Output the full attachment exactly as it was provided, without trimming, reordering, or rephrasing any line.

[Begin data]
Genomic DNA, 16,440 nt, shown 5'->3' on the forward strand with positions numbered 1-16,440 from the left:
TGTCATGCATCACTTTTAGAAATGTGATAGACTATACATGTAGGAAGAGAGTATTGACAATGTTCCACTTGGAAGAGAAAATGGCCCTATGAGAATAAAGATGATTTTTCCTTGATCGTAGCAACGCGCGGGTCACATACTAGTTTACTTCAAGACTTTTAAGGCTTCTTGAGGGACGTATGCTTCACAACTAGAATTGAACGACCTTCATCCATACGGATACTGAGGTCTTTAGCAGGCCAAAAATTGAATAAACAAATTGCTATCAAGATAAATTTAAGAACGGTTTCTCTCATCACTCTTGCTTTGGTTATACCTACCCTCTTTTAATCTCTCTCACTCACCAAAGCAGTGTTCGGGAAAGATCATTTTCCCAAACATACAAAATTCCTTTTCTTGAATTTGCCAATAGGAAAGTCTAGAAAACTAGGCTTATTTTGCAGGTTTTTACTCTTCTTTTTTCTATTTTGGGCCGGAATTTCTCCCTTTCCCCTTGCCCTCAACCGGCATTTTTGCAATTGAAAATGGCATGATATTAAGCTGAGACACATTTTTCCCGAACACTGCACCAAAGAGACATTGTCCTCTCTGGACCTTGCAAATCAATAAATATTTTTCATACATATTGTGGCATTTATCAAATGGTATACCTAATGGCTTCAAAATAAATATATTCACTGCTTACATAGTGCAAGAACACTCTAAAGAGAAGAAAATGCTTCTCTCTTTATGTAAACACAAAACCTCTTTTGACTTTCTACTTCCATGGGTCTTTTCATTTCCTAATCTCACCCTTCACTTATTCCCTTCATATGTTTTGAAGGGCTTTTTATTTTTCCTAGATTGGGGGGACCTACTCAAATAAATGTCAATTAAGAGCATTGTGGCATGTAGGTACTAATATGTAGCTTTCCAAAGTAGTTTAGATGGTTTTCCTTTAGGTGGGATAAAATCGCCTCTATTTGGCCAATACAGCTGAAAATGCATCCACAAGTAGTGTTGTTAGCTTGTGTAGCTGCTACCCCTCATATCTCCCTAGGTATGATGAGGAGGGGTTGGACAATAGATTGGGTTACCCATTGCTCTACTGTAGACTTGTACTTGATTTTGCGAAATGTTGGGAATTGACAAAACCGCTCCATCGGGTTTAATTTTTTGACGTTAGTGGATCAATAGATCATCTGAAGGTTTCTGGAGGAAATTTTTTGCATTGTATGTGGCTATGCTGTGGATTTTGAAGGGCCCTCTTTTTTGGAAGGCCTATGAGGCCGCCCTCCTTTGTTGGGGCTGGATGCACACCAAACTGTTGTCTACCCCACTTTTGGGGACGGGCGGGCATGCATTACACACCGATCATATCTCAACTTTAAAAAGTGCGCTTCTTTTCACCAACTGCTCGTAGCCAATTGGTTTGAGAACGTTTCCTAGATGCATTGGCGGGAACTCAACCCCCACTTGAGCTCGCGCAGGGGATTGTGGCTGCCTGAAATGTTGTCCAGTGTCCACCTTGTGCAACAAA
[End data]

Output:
Genomic DNA, 16,440 nt, shown 5'->3' on the forward strand with positions numbered 1-16,440 from the left:
TGTCATGCATCACTTTTAGAAATGTGATAGACTATACATGTAGGAAGAGAGTATTGACAATGTTCCACTTGGAAGAGAAAATGGCCCTATGAGAATAAAGATGATTTTTCCTTGATCGTAGCAACGCGCGGGTCACATACTAGTTTACTTCAAGACTTTTAAGGCTTCTTGAGGGACGTATGCTTCACAACTAGAATTGAACGACCTTCATCCATACGGATACTGAGGTCTTTAGCAGGCCAAAAATTGAATAAACAAATTGCTATCAAGATAAATTTAAGAACGGTTTCTCTCATCACTCTTGCTTTGGTTATACCTACCCTCTTTTAATCTCTCTCACTCACCAAAGCAGTGTTCGGGAAAGATCATTTTCCCAAACATACAAAATTCCTTTTCTTGAATTTGCCAATAGGAAAGTCTAGAAAACTAGGCTTATTTTGCAGGTTTTTACTCTTCTTTTTTCTATTTTGGGCCGGAATTTCTCCCTTTCCCCTTGCCCTCAACCGGCATTTTTGCAATTGAAAATGGCATGATATTAAGCTGAGACACATTTTTCCCGAACACTGCACCAAAGAGACATTGTCCTCTCTGGACCTTGCAAATCAATAAATATTTTTCATACATATTGTGGCATTTATCAAATGGTATACCTAATGGCTTCAAAATAAATATATTCACTGCTTACATAGTGCAAGAACACTCTAAAGAGAAGAAAATGCTTCTCTCTTTATGTAAACACAAAACCTCTTTTGACTTTCTACTTCCATGGGTCTTTTCATTTCCTAATCTCACCCTTCACTTATTCCCTTCATATGTTTTGAAGGGCTTTTTATTTTTCCTAGATTGGGGGGACCTACTCAAATAAATGTCAATTAAGAGCATTGTGGCATGTAGGTACTAATATGTAGCTTTCCAAAGTAGTTTAGATGGTTTTCCTTTAGGTGGGATAAAATCGCCTCTATTTGGCCAATACAGCTGAAAATGCATCCACAAGTAGTGTTGTTAGCTTGTGTAGCTGCTACCCCTCATATCTCCCTAGGTATGATGAGGAGGGGTTGGACAATAGATTGGGTTACCCATTGCTCTACTGTAGACTTGTACTTGATTTTGCGAAATGTTGGGAATTGACAAAACCGCTCCATCGGGTTTAATTTTTTGACGTTAGTGGATCAATAGATCATCTGAAGGTTTCTGGAGGAAATTTTTTGCATTGTATGTGGCTATGCTGTGGATTTTGAAGGGCCCTCTTTTTTGGAAGGCCTATGAGGCCGCCCTCCTTTGTTGGGGCTGGATGCACACCAAACTGTTGTCTACCCCACTTTTGGGGACGGGCGGGCATGCATTACACACCGATCATATCTCAACTTTAAAAAGTGCGCTTCTTTTCACCAACTGCTCGTAGCCAATTGGTTTGAGAACGTTTCCTAGATGCATTGGCGGGAACTCAACCCCCACTTGAGCTCGCGCAGGGGATTGTGGCTGCCTGAAATGTTGTCCAGTGTCCACCTTGTGCAACAAA